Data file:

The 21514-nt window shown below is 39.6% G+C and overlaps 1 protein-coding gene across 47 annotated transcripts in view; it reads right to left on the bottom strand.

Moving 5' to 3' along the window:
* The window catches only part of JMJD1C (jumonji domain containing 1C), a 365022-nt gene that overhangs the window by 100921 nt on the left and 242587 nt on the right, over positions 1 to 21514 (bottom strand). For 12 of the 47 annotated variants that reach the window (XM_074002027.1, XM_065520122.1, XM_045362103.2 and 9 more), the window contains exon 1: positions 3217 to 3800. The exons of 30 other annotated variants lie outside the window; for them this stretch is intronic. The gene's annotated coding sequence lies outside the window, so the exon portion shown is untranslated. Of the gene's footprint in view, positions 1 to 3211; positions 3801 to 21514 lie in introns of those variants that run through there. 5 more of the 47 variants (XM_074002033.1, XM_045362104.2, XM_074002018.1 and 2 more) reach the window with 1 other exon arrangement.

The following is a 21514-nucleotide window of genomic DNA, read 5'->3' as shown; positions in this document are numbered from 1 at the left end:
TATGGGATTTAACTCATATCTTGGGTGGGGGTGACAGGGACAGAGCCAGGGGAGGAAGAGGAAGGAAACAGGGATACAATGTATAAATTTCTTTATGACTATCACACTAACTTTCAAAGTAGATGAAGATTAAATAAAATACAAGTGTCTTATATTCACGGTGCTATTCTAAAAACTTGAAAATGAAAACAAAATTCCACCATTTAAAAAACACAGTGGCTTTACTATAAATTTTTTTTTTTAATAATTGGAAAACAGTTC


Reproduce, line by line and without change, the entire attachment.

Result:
The 21514-nt window shown below is 39.6% G+C and overlaps 1 protein-coding gene across 47 annotated transcripts in view; it reads right to left on the bottom strand.

Moving 5' to 3' along the window:
* The window catches only part of JMJD1C (jumonji domain containing 1C), a 365022-nt gene that overhangs the window by 100921 nt on the left and 242587 nt on the right, over positions 1 to 21514 (bottom strand). For 12 of the 47 annotated variants that reach the window (XM_074002027.1, XM_065520122.1, XM_045362103.2 and 9 more), the window contains exon 1: positions 3217 to 3800. The exons of 30 other annotated variants lie outside the window; for them this stretch is intronic. The gene's annotated coding sequence lies outside the window, so the exon portion shown is untranslated. Of the gene's footprint in view, positions 1 to 3211; positions 3801 to 21514 lie in introns of those variants that run through there. 5 more of the 47 variants (XM_074002033.1, XM_045362104.2, XM_074002018.1 and 2 more) reach the window with 1 other exon arrangement.

The following is a 21514-nucleotide window of genomic DNA, read 5'->3' as shown; positions in this document are numbered from 1 at the left end:
TATGGGATTTAACTCATATCTTGGGTGGGGGTGACAGGGACAGAGCCAGGGGAGGAAGAGGAAGGAAACAGGGATACAATGTATAAATTTCTTTATGACTATCACACTAACTTTCAAAGTAGATGAAGATTAAATAAAATACAAGTGTCTTATATTCACGGTGCTATTCTAAAAACTTGAAAATGAAAACAAAATTCCACCATTTAAAAAACACAGTGGCTTTACTATAAATTTTTTTTTTTAATAATTGGAAAACAGTTC